Credit card data shows how Covid-19 has changed our lives in South Africa

Credit card data from FNB shows, through our spending habits, how the Covid-19 pandemic changed the lives of consumers in South Africa over the past year.

The lender said it made use of aggregated FNB client credit card spend by various expenditure categories in individual shopping centres/malls, to enhance its insights into the retail property market.

The data sample is quite extensive, with approximately 2,400 retail centres included. FNB highlighted some key spending themes emanating from the data through 2020:

Smaller economic regions fared better

In the early stages of “hard” lockdown, around April 2020, it had already become apparent to that South Africa’s major city regions’ economies, and thus their retail centres too, would likely be more severely impacted by the lockdowns.

With the Agriculture Sector being largely declared an essential sector, more rural agriculture-dominated economies were arguably less shut down, the bank said.

“This meant that employment and household incomes in those regions may have been less impacted, which in turn would likely lead to better consumer spend growth, or less decline at least, in more rural regions’ retail centres than in the major metro regions.”

FNB card spend in retail centres per province shows the “smaller 5” provincial regions all showing some mild positive growth – North West Province showing the highest 2020 growth of 5.8%, followed by Northern Cape (5.5%).

At the weakest end of the spectrum we had the Western Cape with a -2.2% decline, and KZN with -1.3%, while the “Big One”, Gauteng, recorded zero change in 2020 compared with 2019, FNB said.

Work (and study) from home significantly impacted retail

The fact that food and groceries are essential spending items, along with health care and pharmaceuticals – and the fact that there were far more limited lockdown regulations that applied to these – made it fairly obvious that their spend/sales would not dip as badly as retail categories that were locked down more severely, said FNB.

“However, it didn’t initially occur to us that home-related spend – hardware, along with furniture and appliances – would surge as it did just following the hard lockdowns, a function of the home becoming a far more important place for many, given that they worked from there and often educated children from there too.”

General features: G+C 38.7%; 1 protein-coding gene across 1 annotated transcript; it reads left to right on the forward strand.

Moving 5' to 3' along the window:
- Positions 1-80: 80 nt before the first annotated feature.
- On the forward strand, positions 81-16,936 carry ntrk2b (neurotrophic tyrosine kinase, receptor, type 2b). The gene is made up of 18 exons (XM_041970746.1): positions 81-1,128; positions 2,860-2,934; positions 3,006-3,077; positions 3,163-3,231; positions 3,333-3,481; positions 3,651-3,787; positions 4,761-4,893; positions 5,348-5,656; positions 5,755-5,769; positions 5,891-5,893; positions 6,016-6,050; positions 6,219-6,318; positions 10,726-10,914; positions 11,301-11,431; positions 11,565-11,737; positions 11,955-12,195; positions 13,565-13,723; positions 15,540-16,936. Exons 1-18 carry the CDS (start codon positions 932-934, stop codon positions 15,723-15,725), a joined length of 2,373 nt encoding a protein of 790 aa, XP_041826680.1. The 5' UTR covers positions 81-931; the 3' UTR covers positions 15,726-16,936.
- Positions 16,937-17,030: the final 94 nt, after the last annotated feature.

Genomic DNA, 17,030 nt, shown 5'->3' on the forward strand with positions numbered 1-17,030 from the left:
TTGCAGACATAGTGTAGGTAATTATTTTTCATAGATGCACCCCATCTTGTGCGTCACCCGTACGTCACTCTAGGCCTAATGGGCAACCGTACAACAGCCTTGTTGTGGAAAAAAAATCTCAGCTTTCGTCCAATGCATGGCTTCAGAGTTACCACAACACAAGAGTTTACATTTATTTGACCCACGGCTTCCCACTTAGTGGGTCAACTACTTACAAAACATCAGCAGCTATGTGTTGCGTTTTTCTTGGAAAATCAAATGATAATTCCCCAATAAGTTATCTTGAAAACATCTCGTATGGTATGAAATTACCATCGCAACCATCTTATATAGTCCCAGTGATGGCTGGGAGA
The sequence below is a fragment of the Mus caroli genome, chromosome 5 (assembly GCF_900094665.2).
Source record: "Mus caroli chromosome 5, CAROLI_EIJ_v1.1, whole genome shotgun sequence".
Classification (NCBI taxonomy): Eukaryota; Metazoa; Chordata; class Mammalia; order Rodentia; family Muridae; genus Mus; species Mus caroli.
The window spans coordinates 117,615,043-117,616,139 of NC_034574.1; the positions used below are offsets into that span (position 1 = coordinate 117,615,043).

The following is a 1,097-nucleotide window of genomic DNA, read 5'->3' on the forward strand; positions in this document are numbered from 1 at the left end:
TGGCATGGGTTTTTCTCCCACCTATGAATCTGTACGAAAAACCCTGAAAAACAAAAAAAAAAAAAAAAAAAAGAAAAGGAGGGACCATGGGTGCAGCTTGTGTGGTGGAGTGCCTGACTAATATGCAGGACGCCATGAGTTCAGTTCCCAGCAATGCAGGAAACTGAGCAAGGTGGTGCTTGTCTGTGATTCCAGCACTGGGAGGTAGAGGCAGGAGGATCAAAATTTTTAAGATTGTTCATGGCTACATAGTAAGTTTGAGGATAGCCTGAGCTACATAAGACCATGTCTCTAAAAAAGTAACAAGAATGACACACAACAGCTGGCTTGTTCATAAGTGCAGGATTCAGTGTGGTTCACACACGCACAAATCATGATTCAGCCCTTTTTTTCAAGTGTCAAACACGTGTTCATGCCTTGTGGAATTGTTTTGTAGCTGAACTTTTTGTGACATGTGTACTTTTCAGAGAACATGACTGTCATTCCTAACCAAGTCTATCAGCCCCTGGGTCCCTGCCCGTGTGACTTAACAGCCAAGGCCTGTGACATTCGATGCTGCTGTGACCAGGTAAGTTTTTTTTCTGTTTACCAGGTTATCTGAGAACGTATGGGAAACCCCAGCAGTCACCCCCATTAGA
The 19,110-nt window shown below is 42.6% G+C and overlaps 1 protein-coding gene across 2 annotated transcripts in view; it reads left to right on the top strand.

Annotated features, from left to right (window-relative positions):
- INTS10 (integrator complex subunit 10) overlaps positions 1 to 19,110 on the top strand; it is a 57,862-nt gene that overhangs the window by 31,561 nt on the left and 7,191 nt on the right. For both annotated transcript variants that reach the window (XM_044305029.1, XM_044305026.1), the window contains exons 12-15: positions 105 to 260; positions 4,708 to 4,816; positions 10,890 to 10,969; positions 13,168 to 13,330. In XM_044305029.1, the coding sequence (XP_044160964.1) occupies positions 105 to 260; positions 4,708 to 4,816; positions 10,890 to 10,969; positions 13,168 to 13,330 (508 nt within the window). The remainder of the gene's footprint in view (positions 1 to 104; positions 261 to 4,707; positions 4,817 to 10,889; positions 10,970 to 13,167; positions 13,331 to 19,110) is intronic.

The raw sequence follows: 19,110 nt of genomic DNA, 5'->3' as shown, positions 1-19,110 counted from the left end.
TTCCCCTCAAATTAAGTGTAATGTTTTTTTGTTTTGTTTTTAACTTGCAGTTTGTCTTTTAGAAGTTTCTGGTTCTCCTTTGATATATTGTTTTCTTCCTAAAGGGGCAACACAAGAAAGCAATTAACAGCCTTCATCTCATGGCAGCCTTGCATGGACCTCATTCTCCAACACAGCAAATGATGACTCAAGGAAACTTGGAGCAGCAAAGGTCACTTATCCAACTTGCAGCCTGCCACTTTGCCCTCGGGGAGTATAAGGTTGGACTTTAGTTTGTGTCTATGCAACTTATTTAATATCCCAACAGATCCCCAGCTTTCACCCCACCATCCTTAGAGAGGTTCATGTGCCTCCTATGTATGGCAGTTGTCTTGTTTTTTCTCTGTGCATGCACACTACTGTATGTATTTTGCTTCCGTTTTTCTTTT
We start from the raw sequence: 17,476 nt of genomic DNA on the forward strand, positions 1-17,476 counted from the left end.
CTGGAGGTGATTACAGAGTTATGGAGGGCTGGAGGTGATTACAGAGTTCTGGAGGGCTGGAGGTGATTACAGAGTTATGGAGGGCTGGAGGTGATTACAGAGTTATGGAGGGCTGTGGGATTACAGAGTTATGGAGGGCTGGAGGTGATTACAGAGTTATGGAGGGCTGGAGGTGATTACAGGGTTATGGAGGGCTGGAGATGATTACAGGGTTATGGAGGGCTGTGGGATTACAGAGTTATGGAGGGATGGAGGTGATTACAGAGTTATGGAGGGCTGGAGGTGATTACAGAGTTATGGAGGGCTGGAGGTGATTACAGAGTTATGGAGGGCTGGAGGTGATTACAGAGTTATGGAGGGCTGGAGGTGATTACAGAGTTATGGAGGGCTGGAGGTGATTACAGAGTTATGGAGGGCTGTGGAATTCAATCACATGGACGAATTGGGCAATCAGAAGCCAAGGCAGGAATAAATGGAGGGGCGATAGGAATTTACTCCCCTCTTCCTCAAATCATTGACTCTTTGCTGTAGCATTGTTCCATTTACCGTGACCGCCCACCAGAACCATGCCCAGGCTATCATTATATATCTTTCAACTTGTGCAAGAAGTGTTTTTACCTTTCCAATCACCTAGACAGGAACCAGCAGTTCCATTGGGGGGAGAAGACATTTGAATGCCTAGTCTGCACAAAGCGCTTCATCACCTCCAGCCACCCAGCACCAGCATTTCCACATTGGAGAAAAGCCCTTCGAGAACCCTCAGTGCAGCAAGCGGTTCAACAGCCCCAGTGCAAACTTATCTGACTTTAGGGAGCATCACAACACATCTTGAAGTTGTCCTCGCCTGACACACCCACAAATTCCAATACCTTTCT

As at January 2021, FNB card spend data still showed the top performing major category to be “hardware and furnishing” at 124% of the pre-lockdown January 2020 level.

 Lockdown, fuel bills and online spending habits

Fuel sales plummeted during lockdown for obvious reasons. FNB said that the travel situation has been slowly normalising, at a time when oil and petrol prices are rising. However, FNB card spend on fuel and tolls for January 2021 was still only 84% of the level at January 2020.

FNB card spend data recorded a growth surge in e-commerce, excluding tourism spend. From a year-on-year growth rate of 35.6% year-on-year as at March 2020, the May surge in e-commerce spend took its growth to 123.5%.

While tapering somewhat thereafter, this growth remained at a very strong 66.6% as at February 2021, FNB said.

A dismal period for restaurants, entertainment and leisure

The plight of the restaurant and entertainment sector, along with tourism and leisure, is well documented.

FNB card spend data saw the “dining out and entertainment” spend category for January 2021 at only 82% of the January 2020 level, while tourism spend was at a mere 50% of the January 2020 level.